Some researchers noticed that rates of colorectal cancer went up in North America around the time that fortification began. A 2009 study found the same thing happened in Chile after fortification began there in 2000. (2)

Folic acid also has been studied in clinical trials. In the largest one, half of almost 1,000 people who had had precancerous colon polyps took a daily supplement of 1 milligram of folic acid (2.5 times the recommended 400 micrograms). Several years later, those people were more than twice as likely to have three or more new polyps, researchers reported in 2007.

You really should not take folic acid to prevent colorectal adenomas. It’s ineffective for that purpose…

said study co-author Bernard Cole of Dartmouth-Hitchcock Medical Center in Lebanon, N.H.

A ten-year research study led by University of Southern California researchers showed that men who took daily folic acid supplements of 1 mg were three times more likely to be diagnosed with prostate cancer than men who took a placebo. (4)

A small Swedish study of 254 subjects, with a median age of 64, and a follow up of 5 years suggested that folate status is not protective against prostate cancer, however, folic acid may even result in a 3 fold increase in early prostate cancer development and risk. (5)

A   research presented at the 16th International Meeting of the European Society of Gynaecological Oncology (ESGO) in Belgrade, Serbia, 11-14 October 2009 showed that women who take too much folic acid (among other unneeded supplements) may be increasing their risk of developing uterine cancer. (6)

Folic Acid & Spina Bifida Prevention

It is true that folic acid has been shown to reduce neural tube defects, which result in deformities of the spinal cord, by 50%. But the 50% reduction is in relative rather than absolute terms.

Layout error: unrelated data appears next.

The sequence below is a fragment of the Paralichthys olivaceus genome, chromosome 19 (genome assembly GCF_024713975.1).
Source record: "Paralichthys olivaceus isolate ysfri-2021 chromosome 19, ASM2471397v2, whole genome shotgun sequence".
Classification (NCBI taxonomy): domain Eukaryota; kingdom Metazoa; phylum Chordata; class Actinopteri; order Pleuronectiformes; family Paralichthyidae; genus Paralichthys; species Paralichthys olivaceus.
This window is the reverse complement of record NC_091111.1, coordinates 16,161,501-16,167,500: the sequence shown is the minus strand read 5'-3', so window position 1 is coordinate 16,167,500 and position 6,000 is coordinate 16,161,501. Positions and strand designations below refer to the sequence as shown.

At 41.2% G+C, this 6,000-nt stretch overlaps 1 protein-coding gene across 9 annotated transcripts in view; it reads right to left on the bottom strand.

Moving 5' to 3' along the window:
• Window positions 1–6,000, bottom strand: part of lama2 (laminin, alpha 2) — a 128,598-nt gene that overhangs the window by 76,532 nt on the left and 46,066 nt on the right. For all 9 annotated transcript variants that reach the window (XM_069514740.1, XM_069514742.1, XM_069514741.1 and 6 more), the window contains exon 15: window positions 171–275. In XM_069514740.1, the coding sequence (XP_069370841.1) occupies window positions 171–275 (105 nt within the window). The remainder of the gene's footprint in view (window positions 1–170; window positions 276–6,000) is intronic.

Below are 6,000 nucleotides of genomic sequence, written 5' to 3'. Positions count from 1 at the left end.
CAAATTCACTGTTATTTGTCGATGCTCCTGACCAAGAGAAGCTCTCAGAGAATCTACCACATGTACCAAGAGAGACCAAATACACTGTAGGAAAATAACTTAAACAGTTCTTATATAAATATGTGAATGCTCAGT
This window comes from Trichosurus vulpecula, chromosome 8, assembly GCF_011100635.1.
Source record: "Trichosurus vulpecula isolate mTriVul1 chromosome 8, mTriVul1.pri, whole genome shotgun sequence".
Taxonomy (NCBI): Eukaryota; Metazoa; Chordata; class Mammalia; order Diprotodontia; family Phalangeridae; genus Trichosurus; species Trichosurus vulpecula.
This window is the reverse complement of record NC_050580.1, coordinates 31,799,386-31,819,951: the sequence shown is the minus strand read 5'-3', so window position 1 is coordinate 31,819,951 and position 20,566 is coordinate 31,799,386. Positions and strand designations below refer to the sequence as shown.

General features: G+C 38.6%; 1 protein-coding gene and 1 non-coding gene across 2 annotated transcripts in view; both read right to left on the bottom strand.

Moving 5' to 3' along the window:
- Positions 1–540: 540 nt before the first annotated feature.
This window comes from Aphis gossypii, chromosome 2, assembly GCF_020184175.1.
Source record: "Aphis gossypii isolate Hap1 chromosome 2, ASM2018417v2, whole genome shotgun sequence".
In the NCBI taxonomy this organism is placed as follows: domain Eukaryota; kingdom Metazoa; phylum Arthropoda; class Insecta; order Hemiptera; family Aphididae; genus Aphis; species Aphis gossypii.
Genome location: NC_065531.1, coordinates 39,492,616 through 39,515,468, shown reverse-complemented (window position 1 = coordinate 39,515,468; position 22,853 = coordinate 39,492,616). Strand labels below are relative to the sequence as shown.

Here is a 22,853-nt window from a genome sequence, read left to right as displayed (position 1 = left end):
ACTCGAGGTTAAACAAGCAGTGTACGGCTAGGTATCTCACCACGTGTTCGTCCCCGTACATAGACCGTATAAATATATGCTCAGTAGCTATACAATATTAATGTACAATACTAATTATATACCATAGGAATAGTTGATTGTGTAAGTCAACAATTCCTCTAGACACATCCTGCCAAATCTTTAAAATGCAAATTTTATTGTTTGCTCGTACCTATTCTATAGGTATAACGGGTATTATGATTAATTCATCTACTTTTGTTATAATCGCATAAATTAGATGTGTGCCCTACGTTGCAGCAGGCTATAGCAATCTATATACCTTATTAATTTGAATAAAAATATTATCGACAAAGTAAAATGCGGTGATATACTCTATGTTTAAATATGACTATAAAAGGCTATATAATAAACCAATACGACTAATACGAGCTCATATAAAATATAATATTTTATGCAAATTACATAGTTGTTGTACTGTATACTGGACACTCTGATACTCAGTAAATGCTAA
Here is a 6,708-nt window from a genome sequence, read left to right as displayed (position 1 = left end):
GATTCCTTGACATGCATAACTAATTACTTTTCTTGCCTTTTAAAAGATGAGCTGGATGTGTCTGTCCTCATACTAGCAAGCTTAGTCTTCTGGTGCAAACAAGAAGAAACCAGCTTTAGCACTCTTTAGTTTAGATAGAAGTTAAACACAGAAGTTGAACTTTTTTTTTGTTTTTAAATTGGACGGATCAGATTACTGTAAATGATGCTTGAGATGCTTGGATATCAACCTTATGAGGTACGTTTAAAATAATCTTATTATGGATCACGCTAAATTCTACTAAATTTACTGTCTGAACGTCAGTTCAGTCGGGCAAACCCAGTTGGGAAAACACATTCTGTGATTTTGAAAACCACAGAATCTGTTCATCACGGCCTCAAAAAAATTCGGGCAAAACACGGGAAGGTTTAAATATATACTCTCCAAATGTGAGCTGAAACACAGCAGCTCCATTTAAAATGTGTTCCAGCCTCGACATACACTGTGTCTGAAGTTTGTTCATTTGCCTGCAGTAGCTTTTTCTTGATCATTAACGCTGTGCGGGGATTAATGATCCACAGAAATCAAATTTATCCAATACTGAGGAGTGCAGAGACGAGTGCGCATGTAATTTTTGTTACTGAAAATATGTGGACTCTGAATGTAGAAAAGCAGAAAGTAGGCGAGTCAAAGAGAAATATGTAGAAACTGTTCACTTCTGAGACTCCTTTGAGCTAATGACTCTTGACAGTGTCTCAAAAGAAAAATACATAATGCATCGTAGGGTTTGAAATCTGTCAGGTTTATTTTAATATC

The risk of neural tube defects is 2 in 1000 for women who do not take folic acid, and the risk is reduced to 1 in 1000 for women who do take folic acid. This is, indeed a 50% reduction in relative terms, but only a 1% reduction in absolute terms.

In other words, a woman who takes folic acid during pregnancy reduces the risk of neural tube defects by 1%.

Some experts claim that the risk is actually lower at 1 in 10,000, which reduces the potential benefit even more. An additional consideration is that these numbers are for the general population, most of which are not eating optimal whole foods, plant-based diet.

The risks of taking too much folic acid, as I discussed earlier, outweigh any potential minuscule benefits it stands to offer.  It is much easier to eat folate than to risk taking its synthetic form.

Other Folic Acid Risks

According to researchers at The Institute of Food and Newcastle University, the folate from food is metabolized differently than its synthetic version, folic acid.

The result is unmetabolized folic acid circulating in the bloodstream which must eventually be disposed of through the liver.

The researchers wrote that 86% of folic acid in the hepatic portal vein, which carries blood from the GI tract to the liver, was not metabolized, while almost all of the naturally occurring folate in food was properly metabolized.